EDITORIAL: Finding services for men

February can be such a tough month for anyone, especially those dealing with mental health issues, facing poverty, and difficult circumstances.

Recently, I had the privilege to sit in with community service providers to discuss gaps in services for men in the community. During the wintertime, homeless and vagrant populations become even more visible in our small town, as they have nowhere warm to set up camp. Gentlemen have been found hanging out at local coffee shops, sleeping in bank ATM areas, and pushing carts along the streets, getting stuck in the snow.

Although Golden doesn’t have a comprehensive plan for men in desperate need of help at any time of year, and no available place to sleep (like a shelter, or something along those lines), there are a few things available in town to help out those in need, not just men.

Mental health services are available through the Golden Hospital and the Golden Family Center. For immediate help, people may need to check in to the hospital to access care and assessment. In an emergency situation, the community paramedics are trained to help people who are struggling with mental health. If it can wait, there are spaces available at the Family Center, and they offer free drop-in counselling on Wednesdays. The Family Center also offers a program to support men through the East Kootenay Addiction Services. For informal support, but great listening ears, the Lutheran Church has its doors open. They offer support, coffee, soup, and bread, along with some clothing. The Golden Baptist Church also offers informal meetings and coffee for support.

Other groups in town, like the Order of the Eastern Star, have gathered up warm mitts and toques that are available at the Food Bank, which is another great resource for hungry people. The Golden Community Resource Society offers drop in options for leftover food that can be distributed, and the Golden Seniors’ Centre offers grab bags on Mondays. In town, there is a social justice advocate that can help anyone navigate through paperwork and applications for support. The advocate is an empathic person who is available to help anyone that needs a little extra assistance to access government supports. She is located in the Patlar Building, on the same floor as the Golden Family Center.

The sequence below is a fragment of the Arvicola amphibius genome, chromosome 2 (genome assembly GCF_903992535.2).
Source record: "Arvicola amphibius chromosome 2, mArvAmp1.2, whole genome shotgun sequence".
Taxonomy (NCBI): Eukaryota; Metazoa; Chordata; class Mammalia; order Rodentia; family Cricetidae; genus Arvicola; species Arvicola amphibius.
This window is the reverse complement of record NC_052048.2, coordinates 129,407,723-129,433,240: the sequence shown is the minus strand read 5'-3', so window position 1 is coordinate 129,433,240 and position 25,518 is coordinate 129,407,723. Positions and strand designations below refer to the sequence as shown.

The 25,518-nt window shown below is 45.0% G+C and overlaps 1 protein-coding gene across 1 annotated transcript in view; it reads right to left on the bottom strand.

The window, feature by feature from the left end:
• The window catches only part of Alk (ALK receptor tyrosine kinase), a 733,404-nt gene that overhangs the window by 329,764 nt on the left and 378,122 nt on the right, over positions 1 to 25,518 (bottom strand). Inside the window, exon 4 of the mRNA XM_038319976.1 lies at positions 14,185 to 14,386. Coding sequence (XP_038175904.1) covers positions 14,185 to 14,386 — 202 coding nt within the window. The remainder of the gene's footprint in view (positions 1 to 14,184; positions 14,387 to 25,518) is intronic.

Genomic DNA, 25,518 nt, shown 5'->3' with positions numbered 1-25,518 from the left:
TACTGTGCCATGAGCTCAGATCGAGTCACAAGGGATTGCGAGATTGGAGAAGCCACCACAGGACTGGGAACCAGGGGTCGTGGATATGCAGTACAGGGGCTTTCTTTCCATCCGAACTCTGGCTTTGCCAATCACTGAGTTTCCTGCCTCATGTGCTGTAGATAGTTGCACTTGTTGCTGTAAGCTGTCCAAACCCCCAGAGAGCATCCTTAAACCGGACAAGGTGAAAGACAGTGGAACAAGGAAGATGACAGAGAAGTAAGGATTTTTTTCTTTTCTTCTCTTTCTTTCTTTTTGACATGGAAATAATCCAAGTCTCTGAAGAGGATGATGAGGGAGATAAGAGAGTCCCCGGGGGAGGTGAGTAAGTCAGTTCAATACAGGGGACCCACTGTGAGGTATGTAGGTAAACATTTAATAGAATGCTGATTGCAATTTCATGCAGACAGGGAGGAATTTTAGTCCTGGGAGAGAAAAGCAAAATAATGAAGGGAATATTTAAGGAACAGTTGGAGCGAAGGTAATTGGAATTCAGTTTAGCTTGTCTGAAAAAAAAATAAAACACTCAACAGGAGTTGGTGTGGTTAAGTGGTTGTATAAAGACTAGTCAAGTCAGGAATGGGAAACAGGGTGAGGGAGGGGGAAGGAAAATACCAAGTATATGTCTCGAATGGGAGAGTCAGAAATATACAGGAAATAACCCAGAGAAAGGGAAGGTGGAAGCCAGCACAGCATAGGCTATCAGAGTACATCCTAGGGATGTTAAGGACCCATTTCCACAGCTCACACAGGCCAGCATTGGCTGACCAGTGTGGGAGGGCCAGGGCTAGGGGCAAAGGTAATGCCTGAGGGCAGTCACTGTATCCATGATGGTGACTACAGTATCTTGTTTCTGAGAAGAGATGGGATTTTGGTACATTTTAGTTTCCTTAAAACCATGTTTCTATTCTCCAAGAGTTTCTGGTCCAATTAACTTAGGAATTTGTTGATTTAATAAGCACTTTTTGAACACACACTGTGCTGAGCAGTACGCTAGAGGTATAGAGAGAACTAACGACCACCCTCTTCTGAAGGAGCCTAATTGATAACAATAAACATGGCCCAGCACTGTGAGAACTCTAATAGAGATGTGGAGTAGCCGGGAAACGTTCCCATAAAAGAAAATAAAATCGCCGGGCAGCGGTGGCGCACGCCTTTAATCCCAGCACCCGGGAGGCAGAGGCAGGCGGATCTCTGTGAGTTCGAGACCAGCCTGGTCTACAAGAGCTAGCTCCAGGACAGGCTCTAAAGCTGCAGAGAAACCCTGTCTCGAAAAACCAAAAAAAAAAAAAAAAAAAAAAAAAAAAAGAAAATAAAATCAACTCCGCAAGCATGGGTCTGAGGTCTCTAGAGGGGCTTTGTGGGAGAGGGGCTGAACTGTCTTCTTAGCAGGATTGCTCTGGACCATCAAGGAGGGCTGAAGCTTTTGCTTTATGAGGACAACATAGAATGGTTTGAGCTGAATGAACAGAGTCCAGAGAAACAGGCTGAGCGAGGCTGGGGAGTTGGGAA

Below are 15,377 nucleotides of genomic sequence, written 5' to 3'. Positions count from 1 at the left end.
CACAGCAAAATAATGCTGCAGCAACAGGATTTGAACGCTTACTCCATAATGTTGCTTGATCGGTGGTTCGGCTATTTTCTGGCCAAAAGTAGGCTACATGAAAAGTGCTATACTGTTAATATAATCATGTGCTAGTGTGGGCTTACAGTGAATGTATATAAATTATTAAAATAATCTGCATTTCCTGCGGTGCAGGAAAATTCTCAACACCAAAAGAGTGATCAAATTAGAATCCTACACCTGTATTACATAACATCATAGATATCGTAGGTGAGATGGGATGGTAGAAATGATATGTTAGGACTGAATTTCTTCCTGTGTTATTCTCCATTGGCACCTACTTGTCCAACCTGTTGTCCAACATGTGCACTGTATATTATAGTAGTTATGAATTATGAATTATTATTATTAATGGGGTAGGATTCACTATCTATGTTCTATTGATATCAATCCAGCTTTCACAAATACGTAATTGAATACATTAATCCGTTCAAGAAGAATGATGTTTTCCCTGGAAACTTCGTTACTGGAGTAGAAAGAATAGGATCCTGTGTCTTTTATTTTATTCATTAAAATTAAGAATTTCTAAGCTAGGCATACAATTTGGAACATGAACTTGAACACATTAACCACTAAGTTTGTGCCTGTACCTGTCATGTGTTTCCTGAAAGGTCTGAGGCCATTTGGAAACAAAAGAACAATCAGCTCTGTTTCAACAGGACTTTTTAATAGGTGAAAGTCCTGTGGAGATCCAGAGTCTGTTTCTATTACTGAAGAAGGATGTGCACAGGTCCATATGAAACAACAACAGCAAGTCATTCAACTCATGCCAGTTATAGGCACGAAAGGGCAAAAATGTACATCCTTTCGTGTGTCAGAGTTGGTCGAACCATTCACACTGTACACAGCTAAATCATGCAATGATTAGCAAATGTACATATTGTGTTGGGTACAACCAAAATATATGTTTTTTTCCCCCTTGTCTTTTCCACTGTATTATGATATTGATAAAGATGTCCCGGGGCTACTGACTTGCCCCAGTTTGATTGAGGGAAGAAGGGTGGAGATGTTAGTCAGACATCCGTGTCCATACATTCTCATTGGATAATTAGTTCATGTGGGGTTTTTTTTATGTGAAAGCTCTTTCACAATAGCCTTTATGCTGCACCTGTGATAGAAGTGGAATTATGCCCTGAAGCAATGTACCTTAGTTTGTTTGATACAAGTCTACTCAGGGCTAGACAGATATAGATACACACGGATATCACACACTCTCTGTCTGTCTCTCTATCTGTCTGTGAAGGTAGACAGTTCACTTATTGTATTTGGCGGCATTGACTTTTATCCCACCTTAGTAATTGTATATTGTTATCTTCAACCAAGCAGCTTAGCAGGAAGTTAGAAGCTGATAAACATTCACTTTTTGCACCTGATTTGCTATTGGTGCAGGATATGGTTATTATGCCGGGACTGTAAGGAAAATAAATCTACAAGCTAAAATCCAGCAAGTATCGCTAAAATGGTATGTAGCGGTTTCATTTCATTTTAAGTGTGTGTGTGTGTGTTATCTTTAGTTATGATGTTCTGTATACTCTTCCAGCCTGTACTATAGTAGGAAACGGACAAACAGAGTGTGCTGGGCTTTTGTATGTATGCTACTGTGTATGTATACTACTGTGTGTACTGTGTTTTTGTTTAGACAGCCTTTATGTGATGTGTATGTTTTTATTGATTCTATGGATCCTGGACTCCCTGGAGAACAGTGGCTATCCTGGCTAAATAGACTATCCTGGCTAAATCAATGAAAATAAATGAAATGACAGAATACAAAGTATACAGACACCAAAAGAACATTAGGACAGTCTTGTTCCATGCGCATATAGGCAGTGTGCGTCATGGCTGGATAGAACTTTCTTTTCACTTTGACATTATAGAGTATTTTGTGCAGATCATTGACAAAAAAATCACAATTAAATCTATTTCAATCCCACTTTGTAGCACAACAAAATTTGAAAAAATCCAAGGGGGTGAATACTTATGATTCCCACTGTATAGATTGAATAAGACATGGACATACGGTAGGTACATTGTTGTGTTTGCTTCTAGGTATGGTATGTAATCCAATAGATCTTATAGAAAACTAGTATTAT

Since opening its office, the Metis Nation Columbia River Society has become an advocate for people from many walks of life. They have advocated for people in court, and have opened their doors to those seeking warmth during their office hours.

Even though there isn’t a directory, this group of services is working together to see how they might be able to fill the gaps in service for men. They discussed options for an emergency shelter, and building a directory to cover the broad range of services that are available, but might not be common knowledge to those who need it.

Hopefully together we can continue to build on this incredibly resourceful and supportive community. We can band together to ensure everyone lives a safe and comfortable life.

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